Video Game Museum Seeks Kickstarter Funds, Again

In Oakland, California, an organization that operates a video game museum to preserve electronic gaming history is attempting to move to a safer, larger, building. The Museum of Art and Digital Entertainment (MADE) is an entirely non-profit organization and aims to use its game exhibits to help educate young minds about digital art and programming. To help fund this movement, MADE has started a Kickstarter campaign to help fund the project.

MADE originally formed in 2010, and launched a Kickstarter in 2011, which raised $21,000. With these funds, the organization was able to open the museum in a 2,107 sq ft area, and it has grown by over 1,000 additional sq ft. Although MADE has been able to keep the museum in operation, over the years it has faced difficulties with riots, fires, organized protests, and other disasters in the area, which have made running the museum difficult.

Since its founding, MADE has also been successful in expanding its exhibits to include over 5,000 cataloged items. The new additions have mostly come from donations, as the museum has faced financial difficulties preventing it from purchasing items to put on exhibit.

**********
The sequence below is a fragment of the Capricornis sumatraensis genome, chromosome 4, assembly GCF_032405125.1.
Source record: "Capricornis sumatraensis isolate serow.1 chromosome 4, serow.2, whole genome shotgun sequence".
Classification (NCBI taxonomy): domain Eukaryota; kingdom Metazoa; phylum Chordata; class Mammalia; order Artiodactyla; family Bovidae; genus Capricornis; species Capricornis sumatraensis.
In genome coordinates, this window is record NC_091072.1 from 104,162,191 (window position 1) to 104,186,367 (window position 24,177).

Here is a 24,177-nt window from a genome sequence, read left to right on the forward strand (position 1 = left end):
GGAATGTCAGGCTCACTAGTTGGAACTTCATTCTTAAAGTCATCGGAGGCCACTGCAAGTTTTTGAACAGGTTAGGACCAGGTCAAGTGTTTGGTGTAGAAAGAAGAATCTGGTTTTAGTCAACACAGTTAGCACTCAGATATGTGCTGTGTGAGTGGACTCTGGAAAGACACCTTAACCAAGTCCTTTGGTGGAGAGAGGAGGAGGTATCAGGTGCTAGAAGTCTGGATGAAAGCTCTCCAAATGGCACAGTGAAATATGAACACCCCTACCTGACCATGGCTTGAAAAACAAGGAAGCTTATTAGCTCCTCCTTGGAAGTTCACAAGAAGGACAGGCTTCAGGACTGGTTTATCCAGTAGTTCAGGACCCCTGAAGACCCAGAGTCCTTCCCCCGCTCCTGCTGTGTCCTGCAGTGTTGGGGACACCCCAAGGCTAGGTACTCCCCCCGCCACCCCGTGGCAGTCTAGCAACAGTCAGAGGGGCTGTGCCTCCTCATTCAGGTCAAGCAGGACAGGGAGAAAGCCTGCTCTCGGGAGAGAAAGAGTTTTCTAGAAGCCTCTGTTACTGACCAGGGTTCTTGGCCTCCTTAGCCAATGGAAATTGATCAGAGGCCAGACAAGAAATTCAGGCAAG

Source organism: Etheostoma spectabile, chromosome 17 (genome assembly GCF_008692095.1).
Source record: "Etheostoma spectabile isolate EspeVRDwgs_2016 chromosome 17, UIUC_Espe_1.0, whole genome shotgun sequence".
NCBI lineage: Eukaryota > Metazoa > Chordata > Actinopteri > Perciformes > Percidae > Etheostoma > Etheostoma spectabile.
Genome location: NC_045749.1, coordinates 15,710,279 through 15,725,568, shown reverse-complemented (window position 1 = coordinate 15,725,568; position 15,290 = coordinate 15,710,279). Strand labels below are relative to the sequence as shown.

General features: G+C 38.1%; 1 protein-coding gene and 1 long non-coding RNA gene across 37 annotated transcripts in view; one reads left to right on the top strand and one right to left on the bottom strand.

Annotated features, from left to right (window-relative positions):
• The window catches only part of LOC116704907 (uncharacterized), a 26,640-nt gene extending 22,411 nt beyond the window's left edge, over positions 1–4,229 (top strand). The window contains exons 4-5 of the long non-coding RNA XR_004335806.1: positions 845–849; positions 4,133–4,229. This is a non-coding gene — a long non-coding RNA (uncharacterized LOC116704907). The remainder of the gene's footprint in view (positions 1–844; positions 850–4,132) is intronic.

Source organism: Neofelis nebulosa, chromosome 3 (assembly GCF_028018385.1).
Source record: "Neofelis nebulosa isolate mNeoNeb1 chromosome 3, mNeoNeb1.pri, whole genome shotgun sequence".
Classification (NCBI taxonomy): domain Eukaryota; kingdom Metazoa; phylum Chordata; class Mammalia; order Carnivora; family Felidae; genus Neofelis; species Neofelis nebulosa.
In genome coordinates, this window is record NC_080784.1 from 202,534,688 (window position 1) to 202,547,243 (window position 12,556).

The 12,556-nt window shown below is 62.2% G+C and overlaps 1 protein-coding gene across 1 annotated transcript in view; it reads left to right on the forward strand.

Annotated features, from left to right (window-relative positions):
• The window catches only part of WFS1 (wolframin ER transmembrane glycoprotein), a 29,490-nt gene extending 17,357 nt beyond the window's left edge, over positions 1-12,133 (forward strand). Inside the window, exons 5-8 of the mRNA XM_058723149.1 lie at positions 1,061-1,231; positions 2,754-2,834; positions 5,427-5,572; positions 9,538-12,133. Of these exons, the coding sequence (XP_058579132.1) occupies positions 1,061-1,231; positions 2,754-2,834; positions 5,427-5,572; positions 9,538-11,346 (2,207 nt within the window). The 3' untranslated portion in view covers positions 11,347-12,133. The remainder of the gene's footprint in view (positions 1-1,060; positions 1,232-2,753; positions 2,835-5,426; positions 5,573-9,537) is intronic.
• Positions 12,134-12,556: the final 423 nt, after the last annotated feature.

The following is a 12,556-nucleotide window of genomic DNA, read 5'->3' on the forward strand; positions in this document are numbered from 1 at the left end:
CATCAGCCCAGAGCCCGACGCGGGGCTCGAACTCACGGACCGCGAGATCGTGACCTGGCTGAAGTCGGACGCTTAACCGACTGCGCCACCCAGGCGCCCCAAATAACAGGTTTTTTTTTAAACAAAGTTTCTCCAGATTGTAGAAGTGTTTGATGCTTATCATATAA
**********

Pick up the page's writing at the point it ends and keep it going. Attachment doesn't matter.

The items stored by MADE are made publicly available by researchers, developers, and fans. MADE also runs a class every Saturday in which it uses the exhibits to educate children, and has to date given over 400 children their first taste of computer programming. By the end of the class, every student has completed a game and can continue to learn more about programming from the museum.

On its Kickstarter page, the museum stated, "Common quotes from our kids include, 'Oh, that's why we learned about x y coordinates at school,' 'How do I make the cat shoot?' and 'How do I make gravity?'

The museum regularly runs a number of other events in order to attract visitors to it. MADE hosts weekly gaming tournaments, offers school tours, lectures, board game workshops, and musical acts.

The organization is now embarking on its second Kickstarter campaign, for numerous reasons. The growing number of exhibits the museum holds has started to expand beyond the museum's limited space, and the dangerous area in which it's located has long been a source of trouble for the organization.